SAN FRANCISCO (KGO) -- Sky7 flew over San Francisco Bay as a large, nearly 2,000-foot boom made its way to the Pacific Ocean on Saturday. The boom is part of a first of its kind system that aims to clean up the Great Pacific Garbage Patch, a massive cluster of plastic floating between California and Hawaii.
The 24-year-old Dutch inventor behind the project, called The Ocean Cleanup, is hoping the boom will corral the plastic litter.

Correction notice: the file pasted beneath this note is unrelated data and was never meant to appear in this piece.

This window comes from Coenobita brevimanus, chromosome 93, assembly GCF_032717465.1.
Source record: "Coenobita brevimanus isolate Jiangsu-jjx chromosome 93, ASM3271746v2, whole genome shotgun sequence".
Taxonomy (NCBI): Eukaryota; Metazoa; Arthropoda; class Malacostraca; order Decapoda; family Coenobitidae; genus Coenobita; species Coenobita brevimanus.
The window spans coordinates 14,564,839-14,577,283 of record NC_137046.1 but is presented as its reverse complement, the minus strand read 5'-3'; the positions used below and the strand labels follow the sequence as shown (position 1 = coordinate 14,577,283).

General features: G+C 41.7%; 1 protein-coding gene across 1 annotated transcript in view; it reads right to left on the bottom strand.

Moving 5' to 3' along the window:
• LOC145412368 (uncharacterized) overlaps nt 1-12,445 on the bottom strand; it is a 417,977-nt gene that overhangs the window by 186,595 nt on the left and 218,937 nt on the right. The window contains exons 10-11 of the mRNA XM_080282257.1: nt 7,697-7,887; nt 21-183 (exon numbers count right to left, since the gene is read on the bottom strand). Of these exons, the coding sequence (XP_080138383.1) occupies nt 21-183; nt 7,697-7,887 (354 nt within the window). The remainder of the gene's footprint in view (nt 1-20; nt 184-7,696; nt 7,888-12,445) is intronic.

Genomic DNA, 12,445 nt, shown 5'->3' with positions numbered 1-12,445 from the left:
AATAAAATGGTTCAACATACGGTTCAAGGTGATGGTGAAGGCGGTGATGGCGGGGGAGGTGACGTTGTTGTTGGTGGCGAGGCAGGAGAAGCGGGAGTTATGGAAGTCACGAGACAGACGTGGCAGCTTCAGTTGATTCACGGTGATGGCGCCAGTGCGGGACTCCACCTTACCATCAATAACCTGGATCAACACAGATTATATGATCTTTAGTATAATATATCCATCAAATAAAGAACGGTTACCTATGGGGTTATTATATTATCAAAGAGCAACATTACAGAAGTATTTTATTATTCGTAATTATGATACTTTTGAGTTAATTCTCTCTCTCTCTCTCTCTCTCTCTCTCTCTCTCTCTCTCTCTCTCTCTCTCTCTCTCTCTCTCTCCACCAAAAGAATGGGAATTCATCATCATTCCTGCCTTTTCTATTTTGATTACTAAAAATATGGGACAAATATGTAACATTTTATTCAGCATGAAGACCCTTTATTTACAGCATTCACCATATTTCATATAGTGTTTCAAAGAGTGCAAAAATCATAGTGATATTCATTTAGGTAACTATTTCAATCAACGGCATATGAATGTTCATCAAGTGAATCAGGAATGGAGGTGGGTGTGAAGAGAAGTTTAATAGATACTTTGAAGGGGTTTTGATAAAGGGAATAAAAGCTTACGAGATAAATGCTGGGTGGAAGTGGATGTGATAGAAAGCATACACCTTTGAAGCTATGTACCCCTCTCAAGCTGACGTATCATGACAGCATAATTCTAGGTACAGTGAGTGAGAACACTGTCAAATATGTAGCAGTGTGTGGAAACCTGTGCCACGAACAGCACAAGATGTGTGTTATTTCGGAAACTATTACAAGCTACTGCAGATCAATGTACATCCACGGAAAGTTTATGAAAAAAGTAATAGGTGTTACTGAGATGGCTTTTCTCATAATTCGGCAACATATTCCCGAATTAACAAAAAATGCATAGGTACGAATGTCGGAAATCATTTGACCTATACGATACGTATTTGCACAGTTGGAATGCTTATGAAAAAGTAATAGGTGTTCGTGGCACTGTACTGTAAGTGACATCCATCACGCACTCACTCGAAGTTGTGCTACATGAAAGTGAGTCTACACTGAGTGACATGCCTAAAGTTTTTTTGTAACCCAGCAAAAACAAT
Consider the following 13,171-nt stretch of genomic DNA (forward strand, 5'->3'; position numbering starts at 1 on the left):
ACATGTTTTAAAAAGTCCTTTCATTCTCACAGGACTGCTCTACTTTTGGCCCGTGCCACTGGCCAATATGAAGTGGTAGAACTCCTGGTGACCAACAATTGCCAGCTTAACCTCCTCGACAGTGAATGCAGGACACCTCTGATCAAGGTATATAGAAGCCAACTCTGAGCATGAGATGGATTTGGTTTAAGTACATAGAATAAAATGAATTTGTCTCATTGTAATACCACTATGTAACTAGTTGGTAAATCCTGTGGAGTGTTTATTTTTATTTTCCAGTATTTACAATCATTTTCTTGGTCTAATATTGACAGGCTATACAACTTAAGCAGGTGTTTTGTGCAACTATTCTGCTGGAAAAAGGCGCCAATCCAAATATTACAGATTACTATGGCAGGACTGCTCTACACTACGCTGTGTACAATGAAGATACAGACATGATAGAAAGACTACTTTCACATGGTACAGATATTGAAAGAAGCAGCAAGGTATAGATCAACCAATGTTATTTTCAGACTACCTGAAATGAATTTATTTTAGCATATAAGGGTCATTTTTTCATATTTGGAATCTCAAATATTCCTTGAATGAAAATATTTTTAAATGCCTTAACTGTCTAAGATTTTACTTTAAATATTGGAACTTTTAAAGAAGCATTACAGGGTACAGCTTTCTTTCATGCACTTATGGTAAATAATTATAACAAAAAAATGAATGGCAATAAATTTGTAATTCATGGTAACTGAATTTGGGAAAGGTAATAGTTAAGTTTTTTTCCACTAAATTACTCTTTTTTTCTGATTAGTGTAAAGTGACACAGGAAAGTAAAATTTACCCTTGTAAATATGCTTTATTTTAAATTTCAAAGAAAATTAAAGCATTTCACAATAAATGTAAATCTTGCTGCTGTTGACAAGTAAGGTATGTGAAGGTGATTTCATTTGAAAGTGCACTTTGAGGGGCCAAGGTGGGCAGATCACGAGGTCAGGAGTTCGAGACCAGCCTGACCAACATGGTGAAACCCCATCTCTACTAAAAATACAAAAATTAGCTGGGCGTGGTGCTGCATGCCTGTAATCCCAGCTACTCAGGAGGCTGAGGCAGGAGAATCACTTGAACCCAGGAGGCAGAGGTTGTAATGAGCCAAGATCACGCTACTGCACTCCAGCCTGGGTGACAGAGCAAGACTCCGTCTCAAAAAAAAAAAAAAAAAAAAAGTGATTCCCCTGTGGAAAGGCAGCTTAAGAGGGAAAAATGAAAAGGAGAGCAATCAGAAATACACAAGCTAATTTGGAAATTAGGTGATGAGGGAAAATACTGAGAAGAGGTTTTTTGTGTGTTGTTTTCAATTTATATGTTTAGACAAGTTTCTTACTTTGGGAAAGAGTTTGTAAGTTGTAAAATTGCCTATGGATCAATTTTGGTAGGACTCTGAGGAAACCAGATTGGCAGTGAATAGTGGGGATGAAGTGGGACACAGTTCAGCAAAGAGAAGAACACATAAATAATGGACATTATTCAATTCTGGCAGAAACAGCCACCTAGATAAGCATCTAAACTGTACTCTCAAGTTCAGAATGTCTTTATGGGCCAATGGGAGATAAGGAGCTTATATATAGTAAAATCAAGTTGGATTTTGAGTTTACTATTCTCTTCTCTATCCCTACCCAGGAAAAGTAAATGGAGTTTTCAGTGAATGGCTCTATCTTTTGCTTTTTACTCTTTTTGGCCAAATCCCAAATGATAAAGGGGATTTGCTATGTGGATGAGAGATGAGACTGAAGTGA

RELATED: Watch our interview with The Ocean Cleanup's founder Boyan Slat
The system will travel 240 nautical miles offshore for a two-week trial before continuing its journey further into the Pacific, The Ocean Cleanup said.
"We love the marine life, so we want to save them from the harmful plastic that is out there. So all of the design that we've done is with that in mind," said Lonneke Holierhoek, The Ocean Cleanup's COO.
The organization believes the Great Pacific Garbage Patch, which is made up of 80,000 tons of plastic garbage, can be cut in half.
Ship tows plastic clean-up system out of San Francisco Bay to Pacific Ocean
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